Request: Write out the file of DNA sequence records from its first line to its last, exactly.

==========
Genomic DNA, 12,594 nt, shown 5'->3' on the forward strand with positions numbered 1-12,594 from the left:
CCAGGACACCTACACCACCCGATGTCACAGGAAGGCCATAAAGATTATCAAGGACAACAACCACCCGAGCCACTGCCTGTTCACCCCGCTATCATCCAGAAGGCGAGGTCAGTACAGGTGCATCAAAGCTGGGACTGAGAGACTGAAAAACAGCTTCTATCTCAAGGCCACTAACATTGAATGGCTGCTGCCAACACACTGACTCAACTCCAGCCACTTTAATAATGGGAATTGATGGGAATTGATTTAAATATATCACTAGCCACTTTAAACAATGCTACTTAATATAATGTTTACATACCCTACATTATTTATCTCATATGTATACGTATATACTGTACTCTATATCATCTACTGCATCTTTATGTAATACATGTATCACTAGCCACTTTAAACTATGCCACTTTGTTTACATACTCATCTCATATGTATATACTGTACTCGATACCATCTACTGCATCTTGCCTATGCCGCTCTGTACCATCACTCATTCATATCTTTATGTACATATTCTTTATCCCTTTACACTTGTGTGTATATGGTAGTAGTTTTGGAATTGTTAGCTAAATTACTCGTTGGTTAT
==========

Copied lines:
Genomic DNA, 12,594 nt, shown 5'->3' on the forward strand with positions numbered 1-12,594 from the left:
CCAGGACACCTACACCACCCGATGTCACAGGAAGGCCATAAAGATTATCAAGGACAACAACCACCCGAGCCACTGCCTGTTCACCCCGCTATCATCCAGAAGGCGAGGTCAGTACAGGTGCATCAAAGCTGGGACTGAGAGACTGAAAAACAGCTTCTATCTCAAGGCCACTAACATTGAATGGCTGCTGCCAACACACTGACTCAACTCCAGCCACTTTAATAATGGGAATTGATGGGAATTGATTTAAATATATCACTAGCCACTTTAAACAATGCTACTTAATATAATGTTTACATACCCTACATTATTTATCTCATATGTATACGTATATACTGTACTCTATATCATCTACTGCATCTTTATGTAATACATGTATCACTAGCCACTTTAAACTATGCCACTTTGTTTACATACTCATCTCATATGTATATACTGTACTCGATACCATCTACTGCATCTTGCCTATGCCGCTCTGTACCATCACTCATTCATATCTTTATGTACATATTCTTTATCCCTTTACACTTGTGTGTATATGGTAGTAGTTTTGGAATTGTTAGCTAAATTACTCGTTGGTTAT